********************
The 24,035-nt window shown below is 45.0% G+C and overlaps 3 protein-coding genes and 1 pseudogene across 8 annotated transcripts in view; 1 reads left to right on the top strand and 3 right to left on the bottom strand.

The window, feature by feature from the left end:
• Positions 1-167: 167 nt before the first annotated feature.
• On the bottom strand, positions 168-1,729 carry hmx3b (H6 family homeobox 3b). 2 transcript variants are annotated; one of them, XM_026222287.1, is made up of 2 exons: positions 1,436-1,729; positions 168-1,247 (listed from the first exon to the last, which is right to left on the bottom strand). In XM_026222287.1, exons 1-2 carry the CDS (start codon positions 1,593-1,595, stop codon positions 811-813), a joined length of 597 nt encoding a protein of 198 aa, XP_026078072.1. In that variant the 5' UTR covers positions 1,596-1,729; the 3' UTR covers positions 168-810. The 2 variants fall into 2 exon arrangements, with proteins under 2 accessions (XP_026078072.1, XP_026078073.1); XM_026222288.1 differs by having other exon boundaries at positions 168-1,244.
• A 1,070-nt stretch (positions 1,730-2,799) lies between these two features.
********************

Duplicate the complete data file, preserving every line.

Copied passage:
The 24,035-nt window shown below is 45.0% G+C and overlaps 3 protein-coding genes and 1 pseudogene across 8 annotated transcripts in view; 1 reads left to right on the top strand and 3 right to left on the bottom strand.

The window, feature by feature from the left end:
• Positions 1-167: 167 nt before the first annotated feature.
• On the bottom strand, positions 168-1,729 carry hmx3b (H6 family homeobox 3b). 2 transcript variants are annotated; one of them, XM_026222287.1, is made up of 2 exons: positions 1,436-1,729; positions 168-1,247 (listed from the first exon to the last, which is right to left on the bottom strand). In XM_026222287.1, exons 1-2 carry the CDS (start codon positions 1,593-1,595, stop codon positions 811-813), a joined length of 597 nt encoding a protein of 198 aa, XP_026078072.1. In that variant the 5' UTR covers positions 1,596-1,729; the 3' UTR covers positions 168-810. The 2 variants fall into 2 exon arrangements, with proteins under 2 accessions (XP_026078072.1, XP_026078073.1); XM_026222288.1 differs by having other exon boundaries at positions 168-1,244.
• A 1,070-nt stretch (positions 1,730-2,799) lies between these two features.